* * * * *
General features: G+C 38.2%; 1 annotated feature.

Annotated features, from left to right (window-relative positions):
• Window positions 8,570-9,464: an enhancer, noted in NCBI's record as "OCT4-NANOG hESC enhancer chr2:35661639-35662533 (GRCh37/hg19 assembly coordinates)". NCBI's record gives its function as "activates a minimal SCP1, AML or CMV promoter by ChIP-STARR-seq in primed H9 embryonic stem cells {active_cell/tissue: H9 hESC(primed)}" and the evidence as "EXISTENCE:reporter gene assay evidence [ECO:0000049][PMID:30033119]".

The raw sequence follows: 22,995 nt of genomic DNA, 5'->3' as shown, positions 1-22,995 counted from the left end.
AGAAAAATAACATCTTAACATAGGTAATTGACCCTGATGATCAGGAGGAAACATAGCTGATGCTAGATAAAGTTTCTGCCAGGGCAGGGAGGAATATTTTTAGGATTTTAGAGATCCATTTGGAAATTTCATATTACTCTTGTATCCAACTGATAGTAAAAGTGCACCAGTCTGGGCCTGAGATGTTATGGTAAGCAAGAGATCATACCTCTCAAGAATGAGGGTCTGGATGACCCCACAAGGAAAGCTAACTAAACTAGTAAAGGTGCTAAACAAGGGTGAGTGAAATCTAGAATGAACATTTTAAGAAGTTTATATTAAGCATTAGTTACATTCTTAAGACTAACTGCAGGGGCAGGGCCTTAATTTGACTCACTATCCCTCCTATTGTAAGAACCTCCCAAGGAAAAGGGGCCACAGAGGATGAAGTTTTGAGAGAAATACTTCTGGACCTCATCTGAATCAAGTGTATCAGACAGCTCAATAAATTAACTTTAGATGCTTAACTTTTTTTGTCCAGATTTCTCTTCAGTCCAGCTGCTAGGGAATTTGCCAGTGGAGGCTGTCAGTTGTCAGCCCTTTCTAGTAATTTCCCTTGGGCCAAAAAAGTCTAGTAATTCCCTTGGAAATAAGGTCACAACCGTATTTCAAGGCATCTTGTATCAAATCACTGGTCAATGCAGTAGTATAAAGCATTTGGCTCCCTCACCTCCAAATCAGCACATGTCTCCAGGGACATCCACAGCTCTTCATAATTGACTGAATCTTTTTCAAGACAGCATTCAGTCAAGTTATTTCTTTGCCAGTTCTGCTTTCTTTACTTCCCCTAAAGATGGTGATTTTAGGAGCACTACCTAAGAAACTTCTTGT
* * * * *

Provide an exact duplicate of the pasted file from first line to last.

General features: G+C 38.2%; 1 annotated feature.

Annotated features, from left to right (window-relative positions):
• Window positions 8,570-9,464: an enhancer, noted in NCBI's record as "OCT4-NANOG hESC enhancer chr2:35661639-35662533 (GRCh37/hg19 assembly coordinates)". NCBI's record gives its function as "activates a minimal SCP1, AML or CMV promoter by ChIP-STARR-seq in primed H9 embryonic stem cells {active_cell/tissue: H9 hESC(primed)}" and the evidence as "EXISTENCE:reporter gene assay evidence [ECO:0000049][PMID:30033119]".

The raw sequence follows: 22,995 nt of genomic DNA, 5'->3' as shown, positions 1-22,995 counted from the left end.
AGAAAAATAACATCTTAACATAGGTAATTGACCCTGATGATCAGGAGGAAACATAGCTGATGCTAGATAAAGTTTCTGCCAGGGCAGGGAGGAATATTTTTAGGATTTTAGAGATCCATTTGGAAATTTCATATTACTCTTGTATCCAACTGATAGTAAAAGTGCACCAGTCTGGGCCTGAGATGTTATGGTAAGCAAGAGATCATACCTCTCAAGAATGAGGGTCTGGATGACCCCACAAGGAAAGCTAACTAAACTAGTAAAGGTGCTAAACAAGGGTGAGTGAAATCTAGAATGAACATTTTAAGAAGTTTATATTAAGCATTAGTTACATTCTTAAGACTAACTGCAGGGGCAGGGCCTTAATTTGACTCACTATCCCTCCTATTGTAAGAACCTCCCAAGGAAAAGGGGCCACAGAGGATGAAGTTTTGAGAGAAATACTTCTGGACCTCATCTGAATCAAGTGTATCAGACAGCTCAATAAATTAACTTTAGATGCTTAACTTTTTTTGTCCAGATTTCTCTTCAGTCCAGCTGCTAGGGAATTTGCCAGTGGAGGCTGTCAGTTGTCAGCCCTTTCTAGTAATTTCCCTTGGGCCAAAAAAGTCTAGTAATTCCCTTGGAAATAAGGTCACAACCGTATTTCAAGGCATCTTGTATCAAATCACTGGTCAATGCAGTAGTATAAAGCATTTGGCTCCCTCACCTCCAAATCAGCACATGTCTCCAGGGACATCCACAGCTCTTCATAATTGACTGAATCTTTTTCAAGACAGCATTCAGTCAAGTTATTTCTTTGCCAGTTCTGCTTTCTTTACTTCCCCTAAAGATGGTGATTTTAGGAGCACTACCTAAGAAACTTCTTGT